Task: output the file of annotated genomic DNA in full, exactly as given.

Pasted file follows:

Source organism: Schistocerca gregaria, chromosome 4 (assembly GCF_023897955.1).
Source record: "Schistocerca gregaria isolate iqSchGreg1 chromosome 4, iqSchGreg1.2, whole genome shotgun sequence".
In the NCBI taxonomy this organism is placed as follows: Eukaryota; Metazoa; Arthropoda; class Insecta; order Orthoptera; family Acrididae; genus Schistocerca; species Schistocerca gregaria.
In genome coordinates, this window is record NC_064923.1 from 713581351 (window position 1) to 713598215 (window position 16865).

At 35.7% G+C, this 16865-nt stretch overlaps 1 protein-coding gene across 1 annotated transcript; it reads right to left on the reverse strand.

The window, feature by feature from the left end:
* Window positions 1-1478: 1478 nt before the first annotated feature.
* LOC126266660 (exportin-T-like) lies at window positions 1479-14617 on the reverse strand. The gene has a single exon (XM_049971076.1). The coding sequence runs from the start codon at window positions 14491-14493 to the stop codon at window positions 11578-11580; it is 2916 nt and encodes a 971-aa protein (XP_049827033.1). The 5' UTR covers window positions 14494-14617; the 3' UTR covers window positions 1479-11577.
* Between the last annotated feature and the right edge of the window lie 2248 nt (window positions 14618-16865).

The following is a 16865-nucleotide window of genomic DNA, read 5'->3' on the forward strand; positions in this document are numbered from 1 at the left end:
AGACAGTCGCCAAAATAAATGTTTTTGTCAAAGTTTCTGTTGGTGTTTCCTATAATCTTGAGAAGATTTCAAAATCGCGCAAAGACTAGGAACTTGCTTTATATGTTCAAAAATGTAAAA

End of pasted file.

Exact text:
Source organism: Schistocerca gregaria, chromosome 4 (assembly GCF_023897955.1).
Source record: "Schistocerca gregaria isolate iqSchGreg1 chromosome 4, iqSchGreg1.2, whole genome shotgun sequence".
In the NCBI taxonomy this organism is placed as follows: Eukaryota; Metazoa; Arthropoda; class Insecta; order Orthoptera; family Acrididae; genus Schistocerca; species Schistocerca gregaria.
In genome coordinates, this window is record NC_064923.1 from 713581351 (window position 1) to 713598215 (window position 16865).

At 35.7% G+C, this 16865-nt stretch overlaps 1 protein-coding gene across 1 annotated transcript; it reads right to left on the reverse strand.

The window, feature by feature from the left end:
* Window positions 1-1478: 1478 nt before the first annotated feature.
* LOC126266660 (exportin-T-like) lies at window positions 1479-14617 on the reverse strand. The gene has a single exon (XM_049971076.1). The coding sequence runs from the start codon at window positions 14491-14493 to the stop codon at window positions 11578-11580; it is 2916 nt and encodes a 971-aa protein (XP_049827033.1). The 5' UTR covers window positions 14494-14617; the 3' UTR covers window positions 1479-11577.
* Between the last annotated feature and the right edge of the window lie 2248 nt (window positions 14618-16865).

The following is a 16865-nucleotide window of genomic DNA, read 5'->3' on the forward strand; positions in this document are numbered from 1 at the left end:
AGACAGTCGCCAAAATAAATGTTTTTGTCAAAGTTTCTGTTGGTGTTTCCTATAATCTTGAGAAGATTTCAAAATCGCGCAAAGACTAGGAACTTGCTTTATATGTTCAAAAATGTAAAA